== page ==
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I ran into a "well-known identity" on page 345 of Shepp and Lloyd's On ordered cycle lengths in a random permutation: $$\int_x^{\infty} \frac{\exp(-y)}y dy = \int_0^x \frac{1-\exp(-y)}y dy - \log x - \gamma, $$ where $\gamma$ is the Euler constant. I am clueless as to how it is derived. Any reference to the derivation of such formulae would suffice, but an explicit solution will also be appreciated.

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This refers to an earlier question: mathoverflow.net/questions/19392/… –  Michael Lugo Mar 27 '10 at 18:23
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A link to an online copy of the paper (preferably not behind a paywall) would be highly appropriate here. –  Scott Morrison Mar 27 '10 at 18:46
    
I added a JSTOR link. The article is also at ifile.it/tfja0wc, but the link is probably temporary. –  Anton Geraschenko Mar 27 '10 at 19:09
    
Meta discussion: tea.mathoverflow.net/discussion/313/… –  Harry Gindi Mar 27 '10 at 19:15
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3 Answers

up vote 6 down vote accepted

You can apply WZ theory to such identities. In particular, both sides satisfy $$x*z''(x) + (x+1)z'(x)$$ Picking $x=1$ as the initial condition (since the DE is regular there, that helps), we see that both sides evaluate to $Ei(1,1)$ and their derivatives both evaluate to $-1/e$, so they are equal.

I got that differential equation using Maple's PDEtools[dpolyform] function, which uses Groebner bases over differential polynomials to 'solve' this problem. All the rest is classical analysis (as in A course of modern analysis by Whittaker and Watson, 1926 - which is unfortunately not material that is taught very much anymore, I certainly had to learn a lot of that 'on my own').

[Edit: fixed an error in the evaluation of the derivative, I pasted in the wrong line]

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Yes that's a tremendously rich text much of which I am not familiar with. Thanks for the hard work! –  John Jiang Mar 27 '10 at 21:08
    
What is "WZ theory"? –  Mariano Suárez-Alvarez Mar 27 '10 at 21:59
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Wilf-Zeilberger, probably, see en.wikipedia.org/wiki/Wilf-Zeilberger_pair –  Reid Barton Mar 27 '10 at 22:02
    
@Reid: correct. –  Jacques Carette Mar 27 '10 at 22:04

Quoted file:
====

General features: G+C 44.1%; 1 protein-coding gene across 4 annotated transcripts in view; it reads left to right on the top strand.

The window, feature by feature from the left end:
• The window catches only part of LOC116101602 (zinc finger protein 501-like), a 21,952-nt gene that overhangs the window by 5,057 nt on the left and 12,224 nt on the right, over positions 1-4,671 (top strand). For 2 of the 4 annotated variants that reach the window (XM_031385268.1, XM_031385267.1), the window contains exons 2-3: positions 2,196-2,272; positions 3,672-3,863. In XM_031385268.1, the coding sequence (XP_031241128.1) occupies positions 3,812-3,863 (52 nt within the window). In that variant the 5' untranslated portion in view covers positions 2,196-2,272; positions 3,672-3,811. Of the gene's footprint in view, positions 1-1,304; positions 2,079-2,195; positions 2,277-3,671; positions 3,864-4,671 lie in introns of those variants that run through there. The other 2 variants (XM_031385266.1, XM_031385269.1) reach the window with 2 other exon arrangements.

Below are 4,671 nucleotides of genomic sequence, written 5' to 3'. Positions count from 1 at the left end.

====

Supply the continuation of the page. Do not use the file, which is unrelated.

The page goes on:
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This identity appears on the Wikipedia page for the "exponential integral": http://en.wikipedia.org/wiki/Exponential_integral#Definition_by_Ein

I imagine you can get it by integrating the Taylor series and playing around. Wikipedia, and several other places on the web, point to the book by Abramovitz and Stegun.

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Thanks for the nice reference on wiki! I was looking at the wrong place. –  John Jiang Mar 27 '10 at 19:46
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You can prove the identity up to a constant factor by differentiating with respect to x, so it only remains to prove it for x = 1. This should be a little easier. –  Qiaochu Yuan Mar 27 '10 at 19:55
    
Indeed, it makes it a lot easier. Using integration by part, one can show that $\int_1^{\infty} \exp(-y)/y dy - \int_0^1 \frac{1-\exp(-y)}{y}dy = \int_0^{\infty} \exp(-y) \log y dy which is listed as equal to $-\gamma$ in the following wiki page: en.wikipedia.org/wiki/… I am yet to figure out why that formula in the wiki page is true. –  John Jiang Mar 27 '10 at 20:51
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The integral $\int_0^\infty e^{-t}\log t\,dt$ equals $\Gamma'(1)$. This can be evauated as $-\gamma$ using the infinite product for the gamma function. –  Robin Chapman Mar 28 '10 at 7:58
    
Thanks Robin. I will write a short summary of the proof combining all the ingredients given so far. –  John Jiang Mar 28 '10 at 18:02
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So one of the approaches to proving the equality in the question is via the following three steps: First differentiate both sides of the equation to see that they agree up to a constant. This reduces to showing the case of $x = 1$, for which $\log x = 0$.

Next we apply integration by parts to get $$ \int_1^{\infty} \exp(-y)/y dy - \int_0^1 \frac{1-\exp(-y)}{y}dy = \int_0^{\infty} \exp(-y) \log y dy $$

Finally observe that $\Gamma'(1)$ equals the RHS, by differentiating under the integral sign, valid because things are decaying fast enough at infinity.

So it remains to show $\Gamma'(1) =\gamma$. I saw a soft argument (i.e., without using infinite product) in the link scipp.ucsc.edu/~haber/ph116A/psifun_10.pdf This is re-exposed below:

first we establish that for $\Psi(x) = \log \Gamma(x)$, $$ \Psi'(x+1) = \Psi'(x) + 1/x $$ This is easy enough since we have we have the functional equation $\Gamma(x+1) = x\Gamma(x)$. Next using stirling approximation we get

$$ \Psi(x+1) = (x+1/2)\log x -x + 1/2 \log 2 \pi + O(1/x) $$ and then they differentiate this and claim that $O(1/x)' = O(1/x^2)$, which is clearly false (take $f(x) = 1/x cos(e^x)$). But I found in Wikipedia another formula that gives the precise error term in terms of an integral of the monotone function $arctan(1/x)$. So this is enough to establish $O(1/x^2)$ for the error term in the derivative of $\Psi$. So we get the asymptotics $\lim_{x \to \infty} \Psi'(x+1) = \log(x)$, from which we get $\Psi'(1) = \gamma$. Now notice $\Psi'(x) = \Gamma'(x)/ \Gamma(x)$, and $\Gamma(1) = 1$, so $\Gamma'(1) = \gamma$ also.

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